It’s not often that you see a technician graduate up to CEO in the same operation, but that’s what Nestor Gutierrez did at Rancho Express Lube.
Gutierrez put in a lot of hard work to get to that spot, but the formula is relatively straightforward: He took lessons from managers that he had and applied the best practices in his own role as a manager and owner.
“I know what it’s like,” he said in this month’s story. “I like treating my people right and I want them to achieve their goals and dreams, just like [how] mine have become true.”
Gutierrez shares this outlook with another one of this month’s featured shop owners. That’s Steve Sarrantonio, who runs some wildly successful SpeeDee locations with his wife, Kris. Sarrantonio spent years in the quick maintenance business before opening his own franchise, and he says that his leadership style comes largely from the lessons learned under previous managers.
Both of these operators are winners of the Best Workplaces Awards in 2023. Sorry to spill the beans at this point in the magazine, but I hope you’re still interested enough to read the stories.
Most of our page space in this magazine is spent talking about strategies that help ease the customer, whether it’s in the perks you offer, the marketing you choose, or the customer service skills you display. The Best Workplaces Award is an opportunity to showcase the ways in which operators do right by their own colleagues. Our editorial team looks for operators who know the value of their staff members and try to offer perks, training, and compensation that matches that value.
In almost every Best Workplaces interview I’ve had, operators view the strategy as an investment. Payroll is a major expense, of course, but that’s what it takes to get people in the door. And if your shop has a healthy in-house culture, that’s what it takes to get them to stay. When employees stick around, they develop the skill of experience, which is worth a lot in the long run. When employees stick around for the long run, you’ve got an excellent bench of potential shop leaders to succeed a manager or grow into a new location.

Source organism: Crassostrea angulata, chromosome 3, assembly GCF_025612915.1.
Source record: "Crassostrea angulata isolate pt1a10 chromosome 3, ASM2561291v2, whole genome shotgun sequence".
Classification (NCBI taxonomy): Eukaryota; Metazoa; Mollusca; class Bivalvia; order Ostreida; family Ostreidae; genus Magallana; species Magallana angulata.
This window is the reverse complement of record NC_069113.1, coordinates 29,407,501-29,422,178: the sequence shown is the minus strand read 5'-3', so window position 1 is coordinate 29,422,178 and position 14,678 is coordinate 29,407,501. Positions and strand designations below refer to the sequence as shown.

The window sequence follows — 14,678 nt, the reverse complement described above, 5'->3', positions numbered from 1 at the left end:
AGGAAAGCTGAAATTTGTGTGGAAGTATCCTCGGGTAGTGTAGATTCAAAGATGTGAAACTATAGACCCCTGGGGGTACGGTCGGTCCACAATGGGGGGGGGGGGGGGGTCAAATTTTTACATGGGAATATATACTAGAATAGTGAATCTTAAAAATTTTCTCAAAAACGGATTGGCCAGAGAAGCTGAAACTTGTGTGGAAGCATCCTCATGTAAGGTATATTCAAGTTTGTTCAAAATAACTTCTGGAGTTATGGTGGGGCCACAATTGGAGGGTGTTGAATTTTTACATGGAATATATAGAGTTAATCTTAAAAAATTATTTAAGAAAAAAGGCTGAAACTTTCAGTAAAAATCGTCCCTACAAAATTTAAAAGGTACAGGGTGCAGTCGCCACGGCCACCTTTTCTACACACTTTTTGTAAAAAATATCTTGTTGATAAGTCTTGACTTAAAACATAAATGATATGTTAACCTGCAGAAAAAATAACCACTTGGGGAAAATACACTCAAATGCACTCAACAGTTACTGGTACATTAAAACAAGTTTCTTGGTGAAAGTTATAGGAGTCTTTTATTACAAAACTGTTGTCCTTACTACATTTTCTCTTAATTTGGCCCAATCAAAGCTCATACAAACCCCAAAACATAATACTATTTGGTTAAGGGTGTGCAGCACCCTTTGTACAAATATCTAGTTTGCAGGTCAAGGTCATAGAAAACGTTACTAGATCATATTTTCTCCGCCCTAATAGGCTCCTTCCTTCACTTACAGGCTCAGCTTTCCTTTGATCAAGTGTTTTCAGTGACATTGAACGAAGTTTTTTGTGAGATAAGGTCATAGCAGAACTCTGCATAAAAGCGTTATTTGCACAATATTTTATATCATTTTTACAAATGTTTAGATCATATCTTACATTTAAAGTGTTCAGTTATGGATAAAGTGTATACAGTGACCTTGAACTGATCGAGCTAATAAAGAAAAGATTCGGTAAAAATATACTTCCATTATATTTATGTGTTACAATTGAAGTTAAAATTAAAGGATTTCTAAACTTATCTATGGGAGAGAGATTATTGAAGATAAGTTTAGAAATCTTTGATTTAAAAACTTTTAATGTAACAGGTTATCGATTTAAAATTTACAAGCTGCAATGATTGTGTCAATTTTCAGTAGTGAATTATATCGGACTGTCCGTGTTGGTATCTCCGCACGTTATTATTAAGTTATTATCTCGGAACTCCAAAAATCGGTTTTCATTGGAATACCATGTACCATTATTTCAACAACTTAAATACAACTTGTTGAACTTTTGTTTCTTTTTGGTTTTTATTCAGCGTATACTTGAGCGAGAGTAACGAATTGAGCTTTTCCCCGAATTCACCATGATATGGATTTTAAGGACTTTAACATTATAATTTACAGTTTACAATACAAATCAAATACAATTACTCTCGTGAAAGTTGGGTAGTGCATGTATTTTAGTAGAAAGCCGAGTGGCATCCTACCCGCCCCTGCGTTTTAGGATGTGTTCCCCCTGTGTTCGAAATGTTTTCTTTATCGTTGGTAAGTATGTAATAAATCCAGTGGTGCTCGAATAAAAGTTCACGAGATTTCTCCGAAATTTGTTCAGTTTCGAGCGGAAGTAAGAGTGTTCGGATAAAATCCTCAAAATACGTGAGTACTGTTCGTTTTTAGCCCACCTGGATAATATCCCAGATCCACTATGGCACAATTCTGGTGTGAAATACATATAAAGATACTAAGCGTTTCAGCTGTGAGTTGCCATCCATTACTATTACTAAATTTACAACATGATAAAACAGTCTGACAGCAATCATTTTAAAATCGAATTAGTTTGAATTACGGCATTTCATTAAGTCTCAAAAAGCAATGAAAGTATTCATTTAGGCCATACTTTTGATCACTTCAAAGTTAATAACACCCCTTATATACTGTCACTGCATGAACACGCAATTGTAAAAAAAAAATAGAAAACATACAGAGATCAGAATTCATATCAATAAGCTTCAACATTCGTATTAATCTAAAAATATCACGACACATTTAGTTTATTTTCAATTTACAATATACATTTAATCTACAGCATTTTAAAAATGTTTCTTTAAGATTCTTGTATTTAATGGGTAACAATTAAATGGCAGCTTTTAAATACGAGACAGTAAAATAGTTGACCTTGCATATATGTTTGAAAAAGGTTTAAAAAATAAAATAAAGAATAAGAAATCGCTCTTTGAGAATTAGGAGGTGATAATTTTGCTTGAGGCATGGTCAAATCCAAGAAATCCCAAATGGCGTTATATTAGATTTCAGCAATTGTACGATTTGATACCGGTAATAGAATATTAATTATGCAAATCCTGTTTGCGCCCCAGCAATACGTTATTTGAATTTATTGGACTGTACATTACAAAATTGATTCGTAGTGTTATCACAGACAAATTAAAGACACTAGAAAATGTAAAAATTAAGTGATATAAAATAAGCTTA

Another story in this month’s magazine came from an experience I had as a quick lube customer a few years ago. I was in a long lunchtime queue, and it was not the most action-packed experience. But the shop I was at (I won’t name names!) had enough staff on hand that someone came out, greeted me, and performed some light bulb checks while in line.
I thought about that strategy, because not all shops are able to do this. It made a big difference for me, even though the wait time didn’t change. The greeting was just a small acknowledgment that I was not an afterthought for the shop. It made the line feel a bit more productive, and it got me into the mindset to engage with the staff rather than slip off into distractions on my phone.
That’s a long way of saying that this month’s case study talks about one operator’s approach to the queue. I’m sure there are many ways to do it, but I encourage all shops to do something other than just let drivers sit there.
I have one final announcement for March. In the middle of the month, we are launching the nomination forms for the 2023 NOLN Operator of the Year. It’s one of the biggest issues of the year, and we are truly grateful for all of the nominations. I encourage you to nominate a deserving colleague—or yourself, which is just fine by me.
Thank you and have a great month.